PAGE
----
Plans for Child property in limbo
August 29, 2002
The A Team of land-use consultants and attorneys inadvertently forced the Pitkin County commissioners to postpone action on a plan to conserve nearly 1,500 acres of prime habitat in Old Snowmass.
The county’s top land-use consultants and attorneys showed up in force yesterday to comment on a proposal to revise the county’s wildlife and geologic hazard review process by simplifying the regulations and extending their reach.
After two and a half hours of debate with the likes of Gideon Kaufman, Glenn Horn, Mitch Haas, Brooke Peterson and Steve Whipple, the commissioners came out 3-2 against a motion to adopt the new rules. The amendment fell because Jack Hatfield, Shellie Roy and Patti Clapper agreed some lot owners could be unfairly affected.
One big lot was immediately affected by the vote, however. An application by Bob Child and his six children to create one 35-acre lot for each family member and permanently conserve the rest of their 1,506-acre ranch will have to wait at least two weeks for approval while the county sorts out how ? and whether ? to amend its wildfire regulations.
If the amendment proposed yesterday had passed, it would have eliminated the prohibition against building homes in areas that have severe wildfire hazards, such as hillsides covered with scrub oak and other highly flammable vegetation, making it easier to clear brush and scrub oak and build in areas deemed “severe” wildfire hazard zones.
The amendment would have also codified a recent change in county policy. Earlier this summer, the county decided to begin applying wildfire and other hazard regulations to all lots ? developed and undeveloped ? in subdivisions that were created in the 1950s, 1960s and 1970s. Until now, developments at such lots were exempt from the so-called 1041 hazard review process.
Recommended Stories For You
Two of the three commissioners who voted against the amendment, Clapper and Roy, indicated they would reconsider the amendment to the so-called 1041 hazard regulations once it was rewritten to include suggestions made by the audience.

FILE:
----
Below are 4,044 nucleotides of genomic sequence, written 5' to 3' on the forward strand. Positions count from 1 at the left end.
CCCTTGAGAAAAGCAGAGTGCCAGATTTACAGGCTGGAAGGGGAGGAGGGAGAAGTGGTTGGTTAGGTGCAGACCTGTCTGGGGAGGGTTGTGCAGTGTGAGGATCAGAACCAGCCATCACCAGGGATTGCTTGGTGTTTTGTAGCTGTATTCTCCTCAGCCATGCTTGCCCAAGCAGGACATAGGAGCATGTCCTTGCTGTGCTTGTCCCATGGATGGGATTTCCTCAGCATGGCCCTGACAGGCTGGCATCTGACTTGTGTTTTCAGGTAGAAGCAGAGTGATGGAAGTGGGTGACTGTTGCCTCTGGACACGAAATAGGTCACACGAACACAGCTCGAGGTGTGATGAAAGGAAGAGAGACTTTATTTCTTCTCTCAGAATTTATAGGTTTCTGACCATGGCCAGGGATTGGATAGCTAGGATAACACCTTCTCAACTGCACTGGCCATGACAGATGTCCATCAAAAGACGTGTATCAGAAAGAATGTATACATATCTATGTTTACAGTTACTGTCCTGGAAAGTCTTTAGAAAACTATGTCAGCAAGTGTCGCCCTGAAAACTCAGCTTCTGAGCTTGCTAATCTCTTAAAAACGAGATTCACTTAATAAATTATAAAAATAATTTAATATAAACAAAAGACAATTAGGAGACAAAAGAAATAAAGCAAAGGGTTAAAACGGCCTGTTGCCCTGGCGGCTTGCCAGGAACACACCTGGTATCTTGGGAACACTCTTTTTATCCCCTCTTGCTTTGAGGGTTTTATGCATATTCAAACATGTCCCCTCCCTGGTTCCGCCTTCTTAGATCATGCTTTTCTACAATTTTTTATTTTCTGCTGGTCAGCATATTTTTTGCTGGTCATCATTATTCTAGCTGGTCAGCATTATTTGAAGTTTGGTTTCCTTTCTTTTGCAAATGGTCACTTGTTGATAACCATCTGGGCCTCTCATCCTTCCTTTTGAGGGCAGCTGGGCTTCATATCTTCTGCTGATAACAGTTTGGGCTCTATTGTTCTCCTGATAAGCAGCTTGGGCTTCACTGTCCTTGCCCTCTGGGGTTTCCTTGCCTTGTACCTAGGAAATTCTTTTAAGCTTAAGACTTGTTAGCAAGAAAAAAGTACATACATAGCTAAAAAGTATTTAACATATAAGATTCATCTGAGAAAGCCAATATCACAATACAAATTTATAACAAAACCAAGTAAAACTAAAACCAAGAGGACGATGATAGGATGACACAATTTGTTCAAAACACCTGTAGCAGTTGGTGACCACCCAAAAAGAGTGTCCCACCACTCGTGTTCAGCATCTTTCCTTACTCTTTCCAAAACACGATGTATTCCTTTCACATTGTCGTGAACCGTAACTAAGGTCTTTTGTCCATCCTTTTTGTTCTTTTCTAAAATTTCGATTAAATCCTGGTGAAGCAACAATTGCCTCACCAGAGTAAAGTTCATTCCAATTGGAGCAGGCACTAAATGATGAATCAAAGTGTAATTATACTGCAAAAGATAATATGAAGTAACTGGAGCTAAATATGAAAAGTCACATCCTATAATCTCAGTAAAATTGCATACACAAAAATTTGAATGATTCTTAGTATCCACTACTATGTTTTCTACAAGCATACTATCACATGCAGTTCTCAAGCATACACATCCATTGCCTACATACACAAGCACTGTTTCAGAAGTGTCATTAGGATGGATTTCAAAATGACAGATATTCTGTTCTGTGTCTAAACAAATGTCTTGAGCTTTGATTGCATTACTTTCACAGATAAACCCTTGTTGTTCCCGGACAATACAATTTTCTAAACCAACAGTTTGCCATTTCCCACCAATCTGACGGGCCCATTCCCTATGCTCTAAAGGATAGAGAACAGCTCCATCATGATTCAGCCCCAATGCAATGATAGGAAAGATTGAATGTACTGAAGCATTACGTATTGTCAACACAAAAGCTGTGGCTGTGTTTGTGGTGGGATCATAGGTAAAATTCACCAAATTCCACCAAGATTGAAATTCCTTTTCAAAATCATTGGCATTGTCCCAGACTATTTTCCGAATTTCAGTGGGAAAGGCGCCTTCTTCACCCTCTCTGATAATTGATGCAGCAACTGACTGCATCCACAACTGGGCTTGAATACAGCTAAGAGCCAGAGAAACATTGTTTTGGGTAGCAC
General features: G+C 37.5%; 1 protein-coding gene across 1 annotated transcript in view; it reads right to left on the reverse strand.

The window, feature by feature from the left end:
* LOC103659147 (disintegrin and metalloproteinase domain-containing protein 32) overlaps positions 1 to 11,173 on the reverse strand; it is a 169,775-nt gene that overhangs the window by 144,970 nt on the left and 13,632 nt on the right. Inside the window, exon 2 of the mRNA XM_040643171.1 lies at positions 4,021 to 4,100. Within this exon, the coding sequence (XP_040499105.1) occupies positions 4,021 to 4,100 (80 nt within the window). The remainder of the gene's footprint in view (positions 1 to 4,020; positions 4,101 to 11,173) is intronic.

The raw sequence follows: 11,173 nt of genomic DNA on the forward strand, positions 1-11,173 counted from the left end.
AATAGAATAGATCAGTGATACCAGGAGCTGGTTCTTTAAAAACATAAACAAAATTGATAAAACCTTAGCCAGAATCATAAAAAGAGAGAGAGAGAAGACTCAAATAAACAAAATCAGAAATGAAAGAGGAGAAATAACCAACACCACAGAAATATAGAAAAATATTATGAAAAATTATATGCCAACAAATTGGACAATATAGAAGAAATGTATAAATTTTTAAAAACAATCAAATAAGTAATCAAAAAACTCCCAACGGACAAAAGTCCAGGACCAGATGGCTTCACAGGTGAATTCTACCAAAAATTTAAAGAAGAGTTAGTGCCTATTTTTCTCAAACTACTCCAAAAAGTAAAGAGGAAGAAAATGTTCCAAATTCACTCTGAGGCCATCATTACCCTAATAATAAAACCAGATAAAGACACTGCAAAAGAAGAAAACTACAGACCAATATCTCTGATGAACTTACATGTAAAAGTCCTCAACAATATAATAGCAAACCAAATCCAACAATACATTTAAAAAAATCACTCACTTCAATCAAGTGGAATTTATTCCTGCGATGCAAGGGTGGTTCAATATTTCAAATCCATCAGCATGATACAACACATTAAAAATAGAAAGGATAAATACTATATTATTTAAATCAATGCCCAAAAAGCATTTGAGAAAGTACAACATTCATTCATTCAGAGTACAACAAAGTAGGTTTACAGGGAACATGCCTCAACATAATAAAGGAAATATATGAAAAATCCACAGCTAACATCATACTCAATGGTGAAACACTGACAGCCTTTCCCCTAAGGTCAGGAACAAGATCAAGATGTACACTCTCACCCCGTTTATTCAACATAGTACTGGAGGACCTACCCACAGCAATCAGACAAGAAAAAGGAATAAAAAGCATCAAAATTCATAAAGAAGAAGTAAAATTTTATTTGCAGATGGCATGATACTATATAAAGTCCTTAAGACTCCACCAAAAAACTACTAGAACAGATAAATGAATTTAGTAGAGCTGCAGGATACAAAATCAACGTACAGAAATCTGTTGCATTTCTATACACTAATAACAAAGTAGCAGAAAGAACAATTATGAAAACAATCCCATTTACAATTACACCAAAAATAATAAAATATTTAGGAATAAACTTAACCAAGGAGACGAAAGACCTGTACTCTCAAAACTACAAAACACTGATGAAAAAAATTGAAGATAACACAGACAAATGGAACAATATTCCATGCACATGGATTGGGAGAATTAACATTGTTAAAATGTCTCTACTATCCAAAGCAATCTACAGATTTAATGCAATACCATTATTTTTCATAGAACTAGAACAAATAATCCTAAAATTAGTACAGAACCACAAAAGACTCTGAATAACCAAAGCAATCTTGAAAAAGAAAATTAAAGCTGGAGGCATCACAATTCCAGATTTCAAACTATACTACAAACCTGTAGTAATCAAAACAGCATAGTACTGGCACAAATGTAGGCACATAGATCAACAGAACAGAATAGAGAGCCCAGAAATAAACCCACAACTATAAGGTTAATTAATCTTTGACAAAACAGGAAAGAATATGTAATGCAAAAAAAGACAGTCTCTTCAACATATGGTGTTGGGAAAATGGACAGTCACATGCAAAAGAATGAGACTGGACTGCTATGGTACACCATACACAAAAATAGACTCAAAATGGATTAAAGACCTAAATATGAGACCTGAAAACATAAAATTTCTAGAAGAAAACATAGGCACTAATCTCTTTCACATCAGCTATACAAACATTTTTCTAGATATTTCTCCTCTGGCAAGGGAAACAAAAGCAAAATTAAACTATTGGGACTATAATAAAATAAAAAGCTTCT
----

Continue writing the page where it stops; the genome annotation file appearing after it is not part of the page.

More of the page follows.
Nevertheless, the vote had the unintended consequence of making it impossible for the commissioners to act on the Child application.
The Child family, which has owned the Capitol Creek Ranch since the early 1960s, is asking for permission to create seven 35-acre lots near Capitol Creek Road, including one in an area that is fully encumbered by wildfire hazards.
That seventh lot ? on a site named Nose Bleed Hill for its challenging Nordic ski terrain ? proved to be the sticking point, because county regulations currently prohibit all development in wildfire areas. Legally, the commissioners could not vote to approve an application that contains a lot fully encumbered by severe wildfire hazards.
“The dilemma is that this application before you right now is the best you will see on this property, or on just about any other property,” county attorney John Ely said as he discussed the application last night. “It falls in the cross hairs of a code provision that does not serve the county’s interests any more, but has yet to be amended.”
Steve Child, who lives on and works the ranch with his wife and children, said a delay may work out for the best, because he is in the midst of settling lot and fence line issues with his neighbors.
If the Child application is ever approved, the family plans to enter into a $3 million agreement with the county Open Space and Trails program and the Boulder-based Conservation Fund to place a conservation easement over the entire 1,506 acres. That deal cannot be completed, however, unless the commissioners agree to the application.
If the wildfire regulations are not amended, the Childs will be required to come up with a different location than Nose Bleed Hill for the seventh lot. Both the wildfire regulations and the Child application are scheduled for reconsideration on Sept. 11.
[Allyn Harvey’s e-mail address is firstname.lastname@example.org]